After coming into being in 1985, Intas Pharma had a slow start for about a decade. Its strategy was always to gain a foothold in the chronic therapeutic business, which included neurology and psychiatry. The big break came with the foray into oncology, which has given the company a serious foothold in the international markets. Intas’ strength lies in its ability to identify segments before competition. It managed to do so in oncology and later on with infertility. Now, with the acquisition of Actavis’ assets in the UK and Ireland, its position in the European market will only get stronger. It is hoping to replicate the success story with its entry into biosimilars after having been the first company to launch its offerings in the EU. Even in the domestic market, Intas is among the top ten. Its sustained growth story has helped it in attracting private equity funding and making it the most valuable unlisted Indian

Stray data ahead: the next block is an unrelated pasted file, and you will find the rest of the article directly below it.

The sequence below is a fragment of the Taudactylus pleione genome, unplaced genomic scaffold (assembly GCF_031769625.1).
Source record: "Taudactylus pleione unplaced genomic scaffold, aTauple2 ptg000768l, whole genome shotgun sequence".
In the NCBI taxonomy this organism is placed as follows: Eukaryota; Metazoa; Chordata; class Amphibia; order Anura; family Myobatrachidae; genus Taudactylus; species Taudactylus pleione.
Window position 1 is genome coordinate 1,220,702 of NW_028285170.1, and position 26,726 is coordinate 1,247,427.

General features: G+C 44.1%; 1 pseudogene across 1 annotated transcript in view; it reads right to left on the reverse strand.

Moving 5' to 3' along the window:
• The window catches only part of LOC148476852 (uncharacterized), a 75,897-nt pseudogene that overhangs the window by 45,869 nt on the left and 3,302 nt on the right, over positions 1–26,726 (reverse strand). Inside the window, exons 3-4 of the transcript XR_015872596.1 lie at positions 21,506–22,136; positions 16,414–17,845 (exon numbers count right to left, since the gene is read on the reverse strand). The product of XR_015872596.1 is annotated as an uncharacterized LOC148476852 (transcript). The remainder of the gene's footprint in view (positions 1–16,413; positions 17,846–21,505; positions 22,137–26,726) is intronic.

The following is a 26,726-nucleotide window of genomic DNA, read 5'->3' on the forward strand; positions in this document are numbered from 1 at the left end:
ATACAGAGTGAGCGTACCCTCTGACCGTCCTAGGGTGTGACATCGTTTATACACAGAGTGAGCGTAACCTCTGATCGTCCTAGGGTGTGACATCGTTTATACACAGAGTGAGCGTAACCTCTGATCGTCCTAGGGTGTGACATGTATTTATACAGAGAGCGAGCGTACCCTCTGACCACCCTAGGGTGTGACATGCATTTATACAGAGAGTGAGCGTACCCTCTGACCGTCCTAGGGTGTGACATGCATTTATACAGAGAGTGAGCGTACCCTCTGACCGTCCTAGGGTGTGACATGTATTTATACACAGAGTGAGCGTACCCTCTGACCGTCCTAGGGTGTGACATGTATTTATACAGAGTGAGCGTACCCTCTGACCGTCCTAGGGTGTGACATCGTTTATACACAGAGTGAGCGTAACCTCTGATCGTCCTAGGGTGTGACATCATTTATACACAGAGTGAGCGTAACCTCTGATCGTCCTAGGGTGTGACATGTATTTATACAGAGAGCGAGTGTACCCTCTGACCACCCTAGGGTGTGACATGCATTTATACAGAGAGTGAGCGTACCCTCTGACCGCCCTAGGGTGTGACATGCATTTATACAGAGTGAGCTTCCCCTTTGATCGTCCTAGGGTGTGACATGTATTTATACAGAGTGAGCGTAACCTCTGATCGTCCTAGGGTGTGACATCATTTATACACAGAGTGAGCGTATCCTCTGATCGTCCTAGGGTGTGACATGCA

On a routine work visit to Europe in 2007, Binish Chudgar stopped over at Barnstaple, the main town of North Devon district in the UK. The natural beauty of the location immediately struck him. As he prepared for a meeting with the folks at Actavis Generics, he wondered why anyone would have a manufacturing plant here. Chudgar’s Intas Pharmaceuticals, an Ahmedabad-based company that had slowly made a name for itself in India, was there to discuss a potential contract manufacturing deal. The meeting went off reasonably well, though Chudgar sensed some degree of reluctance on Actavis’ part to source work to India. “We never got the deal but at least got to see a great tourist spot,” chuckles Chudgar.
Almost a decade later, Intas swooped the assets of Actavis in the UK and Ireland last October for an eye-popping £603 million (Rs.5,117 crore). It was not much less than Intas’ FY16 turnover of Rs.6,570 crore that came with a net profit of Rs.883 crore. Industry trackers were stunned as Intas got past the likes of Aurobindo Pharma to clinch the deal. The sale of this asset was necessitated after the Israeli pharma company Teva acquired Actavis for $40.5 billion in mid-2015 and the subsequent anti-trust divestiture requiremen